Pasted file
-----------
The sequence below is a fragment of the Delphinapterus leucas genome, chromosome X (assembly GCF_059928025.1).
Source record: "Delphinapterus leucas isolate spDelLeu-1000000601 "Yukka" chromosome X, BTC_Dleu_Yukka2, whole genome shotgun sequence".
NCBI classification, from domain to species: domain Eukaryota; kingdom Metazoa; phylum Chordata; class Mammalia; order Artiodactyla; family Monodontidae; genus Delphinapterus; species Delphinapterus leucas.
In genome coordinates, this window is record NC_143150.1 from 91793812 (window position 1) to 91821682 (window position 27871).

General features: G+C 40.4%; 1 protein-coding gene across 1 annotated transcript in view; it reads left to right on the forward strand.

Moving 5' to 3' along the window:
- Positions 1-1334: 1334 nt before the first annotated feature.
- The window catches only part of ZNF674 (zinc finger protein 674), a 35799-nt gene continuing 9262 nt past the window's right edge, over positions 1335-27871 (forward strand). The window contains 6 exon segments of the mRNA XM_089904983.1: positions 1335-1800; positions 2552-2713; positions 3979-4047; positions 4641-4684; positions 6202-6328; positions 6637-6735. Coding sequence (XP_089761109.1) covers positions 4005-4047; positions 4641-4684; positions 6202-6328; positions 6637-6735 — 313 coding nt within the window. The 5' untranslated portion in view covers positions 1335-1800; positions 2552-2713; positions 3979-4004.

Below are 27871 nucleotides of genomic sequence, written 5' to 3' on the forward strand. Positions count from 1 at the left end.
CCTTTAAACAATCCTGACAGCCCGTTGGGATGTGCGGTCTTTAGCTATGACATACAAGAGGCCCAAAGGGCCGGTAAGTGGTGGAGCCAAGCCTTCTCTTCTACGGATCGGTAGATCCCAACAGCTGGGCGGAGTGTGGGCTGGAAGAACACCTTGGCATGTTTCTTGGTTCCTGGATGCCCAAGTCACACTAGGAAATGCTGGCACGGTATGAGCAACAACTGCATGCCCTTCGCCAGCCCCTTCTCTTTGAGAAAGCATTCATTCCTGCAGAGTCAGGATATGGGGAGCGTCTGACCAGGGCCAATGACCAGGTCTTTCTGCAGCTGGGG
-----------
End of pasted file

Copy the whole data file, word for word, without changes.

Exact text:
The sequence below is a fragment of the Delphinapterus leucas genome, chromosome X (assembly GCF_059928025.1).
Source record: "Delphinapterus leucas isolate spDelLeu-1000000601 "Yukka" chromosome X, BTC_Dleu_Yukka2, whole genome shotgun sequence".
NCBI classification, from domain to species: domain Eukaryota; kingdom Metazoa; phylum Chordata; class Mammalia; order Artiodactyla; family Monodontidae; genus Delphinapterus; species Delphinapterus leucas.
In genome coordinates, this window is record NC_143150.1 from 91793812 (window position 1) to 91821682 (window position 27871).

General features: G+C 40.4%; 1 protein-coding gene across 1 annotated transcript in view; it reads left to right on the forward strand.

Moving 5' to 3' along the window:
- Positions 1-1334: 1334 nt before the first annotated feature.
- The window catches only part of ZNF674 (zinc finger protein 674), a 35799-nt gene continuing 9262 nt past the window's right edge, over positions 1335-27871 (forward strand). The window contains 6 exon segments of the mRNA XM_089904983.1: positions 1335-1800; positions 2552-2713; positions 3979-4047; positions 4641-4684; positions 6202-6328; positions 6637-6735. Coding sequence (XP_089761109.1) covers positions 4005-4047; positions 4641-4684; positions 6202-6328; positions 6637-6735 — 313 coding nt within the window. The 5' untranslated portion in view covers positions 1335-1800; positions 2552-2713; positions 3979-4004.

Below are 27871 nucleotides of genomic sequence, written 5' to 3' on the forward strand. Positions count from 1 at the left end.
CCTTTAAACAATCCTGACAGCCCGTTGGGATGTGCGGTCTTTAGCTATGACATACAAGAGGCCCAAAGGGCCGGTAAGTGGTGGAGCCAAGCCTTCTCTTCTACGGATCGGTAGATCCCAACAGCTGGGCGGAGTGTGGGCTGGAAGAACACCTTGGCATGTTTCTTGGTTCCTGGATGCCCAAGTCACACTAGGAAATGCTGGCACGGTATGAGCAACAACTGCATGCCCTTCGCCAGCCCCTTCTCTTTGAGAAAGCATTCATTCCTGCAGAGTCAGGATATGGGGAGCGTCTGACCAGGGCCAATGACCAGGTCTTTCTGCAGCTGGGG